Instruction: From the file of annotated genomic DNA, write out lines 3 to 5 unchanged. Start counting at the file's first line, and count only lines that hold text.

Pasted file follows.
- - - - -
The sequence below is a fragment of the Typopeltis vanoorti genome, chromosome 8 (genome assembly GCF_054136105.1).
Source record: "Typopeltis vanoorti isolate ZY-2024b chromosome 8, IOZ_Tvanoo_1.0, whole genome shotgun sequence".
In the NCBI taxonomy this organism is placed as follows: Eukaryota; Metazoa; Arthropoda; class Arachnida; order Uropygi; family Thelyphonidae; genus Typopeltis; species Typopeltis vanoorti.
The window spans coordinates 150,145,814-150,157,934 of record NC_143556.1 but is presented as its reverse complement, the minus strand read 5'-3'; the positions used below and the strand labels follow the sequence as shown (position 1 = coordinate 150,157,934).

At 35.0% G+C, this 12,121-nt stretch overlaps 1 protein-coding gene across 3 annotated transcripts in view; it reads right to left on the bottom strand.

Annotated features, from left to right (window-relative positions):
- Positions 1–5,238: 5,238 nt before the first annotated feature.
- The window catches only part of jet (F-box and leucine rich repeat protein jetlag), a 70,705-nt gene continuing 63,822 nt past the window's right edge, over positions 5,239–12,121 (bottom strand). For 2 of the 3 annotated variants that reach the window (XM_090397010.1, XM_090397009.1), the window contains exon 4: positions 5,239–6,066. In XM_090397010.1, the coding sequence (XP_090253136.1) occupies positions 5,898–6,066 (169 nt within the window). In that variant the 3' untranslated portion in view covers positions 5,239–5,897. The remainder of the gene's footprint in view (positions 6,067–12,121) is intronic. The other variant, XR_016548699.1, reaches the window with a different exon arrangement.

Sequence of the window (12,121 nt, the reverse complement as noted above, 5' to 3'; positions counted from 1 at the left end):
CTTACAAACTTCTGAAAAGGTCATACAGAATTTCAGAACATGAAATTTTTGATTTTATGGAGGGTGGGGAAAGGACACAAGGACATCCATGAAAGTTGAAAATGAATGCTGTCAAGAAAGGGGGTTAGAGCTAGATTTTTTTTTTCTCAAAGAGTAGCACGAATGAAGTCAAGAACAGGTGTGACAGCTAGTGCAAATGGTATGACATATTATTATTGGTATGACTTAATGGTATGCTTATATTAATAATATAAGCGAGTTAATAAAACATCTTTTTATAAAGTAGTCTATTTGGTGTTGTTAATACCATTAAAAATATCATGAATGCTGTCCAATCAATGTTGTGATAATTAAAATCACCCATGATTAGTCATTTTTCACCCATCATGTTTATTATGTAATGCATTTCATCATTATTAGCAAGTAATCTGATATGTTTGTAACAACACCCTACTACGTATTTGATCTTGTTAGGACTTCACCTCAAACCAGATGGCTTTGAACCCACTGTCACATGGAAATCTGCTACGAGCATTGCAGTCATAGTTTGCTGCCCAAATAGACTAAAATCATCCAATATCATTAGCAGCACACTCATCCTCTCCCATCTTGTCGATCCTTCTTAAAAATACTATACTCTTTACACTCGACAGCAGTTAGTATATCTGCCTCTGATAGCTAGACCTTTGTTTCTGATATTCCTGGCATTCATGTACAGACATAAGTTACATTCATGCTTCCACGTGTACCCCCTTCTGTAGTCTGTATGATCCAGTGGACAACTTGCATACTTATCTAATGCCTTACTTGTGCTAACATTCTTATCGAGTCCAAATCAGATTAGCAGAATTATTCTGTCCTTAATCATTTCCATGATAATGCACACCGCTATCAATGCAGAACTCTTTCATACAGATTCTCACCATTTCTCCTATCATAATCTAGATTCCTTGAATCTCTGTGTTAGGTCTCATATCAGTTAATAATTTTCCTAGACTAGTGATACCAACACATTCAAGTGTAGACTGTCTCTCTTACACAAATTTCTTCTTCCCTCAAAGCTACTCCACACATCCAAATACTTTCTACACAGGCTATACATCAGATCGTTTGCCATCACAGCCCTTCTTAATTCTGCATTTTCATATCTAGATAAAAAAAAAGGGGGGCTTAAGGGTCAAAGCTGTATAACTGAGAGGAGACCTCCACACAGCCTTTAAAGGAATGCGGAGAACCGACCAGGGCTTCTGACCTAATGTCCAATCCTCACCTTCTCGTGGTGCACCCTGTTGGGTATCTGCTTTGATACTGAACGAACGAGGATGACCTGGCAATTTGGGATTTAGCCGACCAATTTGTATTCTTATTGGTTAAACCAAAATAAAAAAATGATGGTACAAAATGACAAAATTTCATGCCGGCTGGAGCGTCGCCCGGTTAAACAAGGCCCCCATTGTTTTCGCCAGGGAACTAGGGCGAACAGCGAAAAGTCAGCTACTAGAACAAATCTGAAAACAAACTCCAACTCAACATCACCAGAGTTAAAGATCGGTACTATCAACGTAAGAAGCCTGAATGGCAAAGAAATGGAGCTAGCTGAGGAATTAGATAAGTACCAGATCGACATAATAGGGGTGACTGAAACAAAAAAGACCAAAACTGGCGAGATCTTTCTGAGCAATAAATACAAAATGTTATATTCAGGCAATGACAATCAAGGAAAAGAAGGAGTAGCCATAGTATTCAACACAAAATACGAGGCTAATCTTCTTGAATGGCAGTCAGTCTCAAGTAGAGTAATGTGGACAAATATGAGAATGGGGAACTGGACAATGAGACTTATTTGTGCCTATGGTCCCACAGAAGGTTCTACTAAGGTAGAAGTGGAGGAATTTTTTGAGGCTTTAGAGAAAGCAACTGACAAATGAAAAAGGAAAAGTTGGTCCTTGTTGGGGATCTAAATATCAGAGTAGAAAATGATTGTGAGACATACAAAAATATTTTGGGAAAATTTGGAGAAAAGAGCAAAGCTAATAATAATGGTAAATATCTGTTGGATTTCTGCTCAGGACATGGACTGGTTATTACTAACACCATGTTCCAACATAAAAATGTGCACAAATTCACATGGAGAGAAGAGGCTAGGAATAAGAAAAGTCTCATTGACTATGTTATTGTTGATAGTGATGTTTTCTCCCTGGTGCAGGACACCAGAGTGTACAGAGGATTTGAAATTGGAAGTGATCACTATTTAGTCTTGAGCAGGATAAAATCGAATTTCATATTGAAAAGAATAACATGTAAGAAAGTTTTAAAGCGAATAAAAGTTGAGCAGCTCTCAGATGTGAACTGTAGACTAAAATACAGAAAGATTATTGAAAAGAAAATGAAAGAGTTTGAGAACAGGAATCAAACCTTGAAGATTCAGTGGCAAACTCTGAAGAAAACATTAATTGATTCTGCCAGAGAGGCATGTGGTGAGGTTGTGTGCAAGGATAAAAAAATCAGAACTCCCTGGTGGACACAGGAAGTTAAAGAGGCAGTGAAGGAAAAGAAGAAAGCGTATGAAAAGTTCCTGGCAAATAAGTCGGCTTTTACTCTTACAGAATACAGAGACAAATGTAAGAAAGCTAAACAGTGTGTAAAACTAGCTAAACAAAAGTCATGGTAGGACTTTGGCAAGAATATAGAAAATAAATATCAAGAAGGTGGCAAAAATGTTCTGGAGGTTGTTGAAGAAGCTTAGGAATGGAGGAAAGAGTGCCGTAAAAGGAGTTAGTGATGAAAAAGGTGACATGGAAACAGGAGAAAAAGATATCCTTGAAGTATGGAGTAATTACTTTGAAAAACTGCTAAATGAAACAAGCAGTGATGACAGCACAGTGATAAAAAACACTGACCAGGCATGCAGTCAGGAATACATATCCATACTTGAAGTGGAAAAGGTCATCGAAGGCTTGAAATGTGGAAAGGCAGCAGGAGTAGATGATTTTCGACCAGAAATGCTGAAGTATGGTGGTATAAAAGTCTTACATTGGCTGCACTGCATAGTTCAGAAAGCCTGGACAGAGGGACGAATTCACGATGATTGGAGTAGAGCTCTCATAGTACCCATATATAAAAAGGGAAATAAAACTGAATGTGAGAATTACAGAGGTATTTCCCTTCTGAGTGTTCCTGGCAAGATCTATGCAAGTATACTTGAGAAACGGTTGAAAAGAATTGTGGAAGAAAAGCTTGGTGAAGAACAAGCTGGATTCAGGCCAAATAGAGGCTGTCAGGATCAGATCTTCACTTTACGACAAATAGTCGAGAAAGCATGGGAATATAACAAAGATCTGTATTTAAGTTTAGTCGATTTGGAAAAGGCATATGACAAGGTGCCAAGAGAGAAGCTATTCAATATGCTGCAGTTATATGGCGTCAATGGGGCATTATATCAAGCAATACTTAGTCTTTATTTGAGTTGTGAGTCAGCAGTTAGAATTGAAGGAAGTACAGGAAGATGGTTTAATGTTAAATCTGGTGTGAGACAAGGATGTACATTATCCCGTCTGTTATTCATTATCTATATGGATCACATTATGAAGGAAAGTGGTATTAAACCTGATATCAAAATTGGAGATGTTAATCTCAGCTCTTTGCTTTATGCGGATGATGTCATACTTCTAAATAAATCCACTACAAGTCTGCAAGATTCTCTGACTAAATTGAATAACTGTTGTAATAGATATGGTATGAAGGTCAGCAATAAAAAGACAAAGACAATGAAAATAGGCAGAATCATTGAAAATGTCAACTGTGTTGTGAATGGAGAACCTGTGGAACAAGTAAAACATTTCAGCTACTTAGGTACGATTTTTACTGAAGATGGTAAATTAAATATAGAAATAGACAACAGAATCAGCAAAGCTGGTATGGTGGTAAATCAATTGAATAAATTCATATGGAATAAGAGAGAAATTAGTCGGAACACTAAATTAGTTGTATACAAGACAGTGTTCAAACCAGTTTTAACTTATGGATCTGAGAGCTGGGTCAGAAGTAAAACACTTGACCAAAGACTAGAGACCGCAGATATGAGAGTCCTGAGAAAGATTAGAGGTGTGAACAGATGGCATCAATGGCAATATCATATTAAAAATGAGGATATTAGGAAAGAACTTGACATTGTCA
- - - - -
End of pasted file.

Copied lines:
In the NCBI taxonomy this organism is placed as follows: Eukaryota; Metazoa; Arthropoda; class Arachnida; order Uropygi; family Thelyphonidae; genus Typopeltis; species Typopeltis vanoorti.
The window spans coordinates 150,145,814-150,157,934 of record NC_143556.1 but is presented as its reverse complement, the minus strand read 5'-3'; the positions used below and the strand labels follow the sequence as shown (position 1 = coordinate 150,157,934).

At 35.0% G+C, this 12,121-nt stretch overlaps 1 protein-coding gene across 3 annotated transcripts in view; it reads right to left on the bottom strand.